Furthermore, 2 complex partial seizures (CPS) showed less pronounced SpO2 disturbances, which the researchers plan to capture via more advanced, wavelet-based signal processing, while only 2 CPS demonstrated undisturbed SpO2.
According to Cogan, prior to the study, investigators had hoped that patients’ seizures would cause sufficient changes in the signals to allow for improved accuracy of extracerebral seizure detection.
“Based on the results of our first study … we expect to realize this goal,” she said. “What we were pleasantly surprised to find was that 3 of these signals — [HR], [SpO2] and [EDA] — not only changed in response [to] seizures for most of the patients in our study, but also created a specific pattern. We created a time series analysis/pattern recognition-based algorithm … that allows us to detect nonconvulsive as well as convulsive seizures with very high accuracy in 8 out of 11 patients.”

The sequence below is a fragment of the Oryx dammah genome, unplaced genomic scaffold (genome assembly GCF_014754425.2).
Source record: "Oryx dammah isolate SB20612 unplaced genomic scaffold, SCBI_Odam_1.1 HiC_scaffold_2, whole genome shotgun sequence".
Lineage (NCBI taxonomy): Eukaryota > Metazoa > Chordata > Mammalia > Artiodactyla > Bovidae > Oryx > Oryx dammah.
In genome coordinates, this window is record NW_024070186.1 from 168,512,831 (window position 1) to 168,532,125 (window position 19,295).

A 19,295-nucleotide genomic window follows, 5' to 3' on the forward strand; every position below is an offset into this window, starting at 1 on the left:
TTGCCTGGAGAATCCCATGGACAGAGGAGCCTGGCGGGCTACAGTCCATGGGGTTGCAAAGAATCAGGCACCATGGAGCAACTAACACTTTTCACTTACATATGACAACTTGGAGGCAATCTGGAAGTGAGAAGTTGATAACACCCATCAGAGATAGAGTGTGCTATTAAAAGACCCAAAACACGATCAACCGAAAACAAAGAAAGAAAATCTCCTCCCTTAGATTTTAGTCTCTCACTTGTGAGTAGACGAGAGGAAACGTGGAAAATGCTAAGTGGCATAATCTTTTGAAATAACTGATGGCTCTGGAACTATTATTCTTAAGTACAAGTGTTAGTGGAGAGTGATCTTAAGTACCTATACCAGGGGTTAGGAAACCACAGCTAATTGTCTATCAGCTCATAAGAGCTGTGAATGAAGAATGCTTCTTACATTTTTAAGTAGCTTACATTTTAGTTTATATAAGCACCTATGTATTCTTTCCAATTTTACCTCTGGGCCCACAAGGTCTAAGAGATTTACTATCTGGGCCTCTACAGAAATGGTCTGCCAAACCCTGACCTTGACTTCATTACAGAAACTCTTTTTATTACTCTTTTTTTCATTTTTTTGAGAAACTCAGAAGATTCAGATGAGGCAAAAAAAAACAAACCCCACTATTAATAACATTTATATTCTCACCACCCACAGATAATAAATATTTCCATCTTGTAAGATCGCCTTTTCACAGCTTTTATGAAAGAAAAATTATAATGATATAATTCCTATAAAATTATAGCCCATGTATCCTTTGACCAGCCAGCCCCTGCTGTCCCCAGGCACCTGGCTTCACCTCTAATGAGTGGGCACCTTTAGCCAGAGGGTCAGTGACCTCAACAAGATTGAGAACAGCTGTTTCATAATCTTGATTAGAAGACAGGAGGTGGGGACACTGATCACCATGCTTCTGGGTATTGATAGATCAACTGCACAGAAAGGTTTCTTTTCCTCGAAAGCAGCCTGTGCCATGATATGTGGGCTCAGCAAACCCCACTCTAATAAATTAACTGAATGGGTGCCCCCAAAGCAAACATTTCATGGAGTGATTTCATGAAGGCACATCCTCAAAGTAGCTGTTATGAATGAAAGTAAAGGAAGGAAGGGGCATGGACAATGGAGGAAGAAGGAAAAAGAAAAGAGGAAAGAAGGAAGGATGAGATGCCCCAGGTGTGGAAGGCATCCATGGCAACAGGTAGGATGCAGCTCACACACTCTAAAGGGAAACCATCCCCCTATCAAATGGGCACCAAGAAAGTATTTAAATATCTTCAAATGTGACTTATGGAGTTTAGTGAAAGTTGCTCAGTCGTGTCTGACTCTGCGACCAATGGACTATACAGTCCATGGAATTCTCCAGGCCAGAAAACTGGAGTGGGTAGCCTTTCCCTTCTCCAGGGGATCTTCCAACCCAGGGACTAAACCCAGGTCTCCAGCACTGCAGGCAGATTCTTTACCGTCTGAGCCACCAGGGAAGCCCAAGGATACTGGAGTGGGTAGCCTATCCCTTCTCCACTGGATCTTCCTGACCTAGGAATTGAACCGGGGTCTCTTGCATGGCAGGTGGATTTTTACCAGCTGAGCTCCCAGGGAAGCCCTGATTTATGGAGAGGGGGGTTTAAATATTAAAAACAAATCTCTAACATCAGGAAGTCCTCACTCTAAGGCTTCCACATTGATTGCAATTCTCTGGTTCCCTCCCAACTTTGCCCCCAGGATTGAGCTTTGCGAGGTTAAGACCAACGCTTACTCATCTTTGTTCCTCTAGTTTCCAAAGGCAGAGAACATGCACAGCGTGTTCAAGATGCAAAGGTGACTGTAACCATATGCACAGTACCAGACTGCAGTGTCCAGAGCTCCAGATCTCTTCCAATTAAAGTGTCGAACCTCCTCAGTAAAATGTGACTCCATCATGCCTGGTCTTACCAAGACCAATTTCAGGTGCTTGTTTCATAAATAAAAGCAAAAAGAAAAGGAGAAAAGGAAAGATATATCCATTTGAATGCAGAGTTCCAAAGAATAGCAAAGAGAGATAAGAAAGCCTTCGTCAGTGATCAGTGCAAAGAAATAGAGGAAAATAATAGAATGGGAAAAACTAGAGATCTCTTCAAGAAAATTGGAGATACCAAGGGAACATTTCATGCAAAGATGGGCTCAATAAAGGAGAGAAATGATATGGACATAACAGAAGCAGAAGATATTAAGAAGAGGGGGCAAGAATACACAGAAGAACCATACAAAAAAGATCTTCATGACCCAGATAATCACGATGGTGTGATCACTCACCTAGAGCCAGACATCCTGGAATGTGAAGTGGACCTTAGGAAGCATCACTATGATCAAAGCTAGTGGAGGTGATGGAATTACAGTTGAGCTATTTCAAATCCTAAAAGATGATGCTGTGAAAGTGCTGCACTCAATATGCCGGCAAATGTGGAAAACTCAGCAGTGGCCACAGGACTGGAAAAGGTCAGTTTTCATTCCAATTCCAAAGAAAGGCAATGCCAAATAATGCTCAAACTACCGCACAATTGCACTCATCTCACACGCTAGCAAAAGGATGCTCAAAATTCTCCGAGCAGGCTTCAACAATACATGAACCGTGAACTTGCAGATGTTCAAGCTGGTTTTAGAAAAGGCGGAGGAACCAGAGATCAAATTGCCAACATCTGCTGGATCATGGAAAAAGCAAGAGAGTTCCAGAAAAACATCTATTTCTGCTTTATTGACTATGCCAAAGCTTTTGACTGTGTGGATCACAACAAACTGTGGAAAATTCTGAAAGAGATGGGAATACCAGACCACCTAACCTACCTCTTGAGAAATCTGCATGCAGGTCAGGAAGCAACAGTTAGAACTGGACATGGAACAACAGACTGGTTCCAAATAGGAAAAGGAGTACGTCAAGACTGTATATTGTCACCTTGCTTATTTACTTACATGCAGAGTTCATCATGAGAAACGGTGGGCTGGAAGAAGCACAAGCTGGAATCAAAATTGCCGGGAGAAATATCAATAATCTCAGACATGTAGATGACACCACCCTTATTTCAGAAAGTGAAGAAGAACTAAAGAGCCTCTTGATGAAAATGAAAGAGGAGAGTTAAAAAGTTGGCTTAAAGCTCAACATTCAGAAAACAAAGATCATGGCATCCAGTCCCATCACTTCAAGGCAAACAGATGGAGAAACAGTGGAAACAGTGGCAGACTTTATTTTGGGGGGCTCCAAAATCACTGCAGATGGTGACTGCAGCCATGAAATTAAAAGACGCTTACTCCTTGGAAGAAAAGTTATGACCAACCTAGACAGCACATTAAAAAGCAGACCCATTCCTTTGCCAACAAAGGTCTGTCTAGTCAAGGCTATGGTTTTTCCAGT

Going forward, Cogan said that long-term research goals for the study group include: developing a wrist-worn system that detects seizures, alerts a caregiver, and provides feedback to the patient; creating an electronic diary for use by physicians; and creating a database of biosignal response to seizures that aids research into the causes and warning signs of sudden unexpected death in patients with epilepsy.
For more coverage of AES 2015, go here.